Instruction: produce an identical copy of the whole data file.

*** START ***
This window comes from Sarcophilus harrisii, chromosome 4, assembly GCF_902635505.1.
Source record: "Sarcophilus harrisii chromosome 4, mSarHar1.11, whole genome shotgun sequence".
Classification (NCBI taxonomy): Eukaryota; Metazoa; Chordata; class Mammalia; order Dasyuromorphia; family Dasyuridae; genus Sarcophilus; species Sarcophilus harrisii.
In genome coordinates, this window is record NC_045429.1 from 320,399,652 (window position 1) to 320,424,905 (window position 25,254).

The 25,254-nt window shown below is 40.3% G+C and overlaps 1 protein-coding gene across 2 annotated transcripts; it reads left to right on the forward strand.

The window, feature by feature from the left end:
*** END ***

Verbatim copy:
This window comes from Sarcophilus harrisii, chromosome 4, assembly GCF_902635505.1.
Source record: "Sarcophilus harrisii chromosome 4, mSarHar1.11, whole genome shotgun sequence".
Classification (NCBI taxonomy): Eukaryota; Metazoa; Chordata; class Mammalia; order Dasyuromorphia; family Dasyuridae; genus Sarcophilus; species Sarcophilus harrisii.
In genome coordinates, this window is record NC_045429.1 from 320,399,652 (window position 1) to 320,424,905 (window position 25,254).

The 25,254-nt window shown below is 40.3% G+C and overlaps 1 protein-coding gene across 2 annotated transcripts; it reads left to right on the forward strand.

The window, feature by feature from the left end: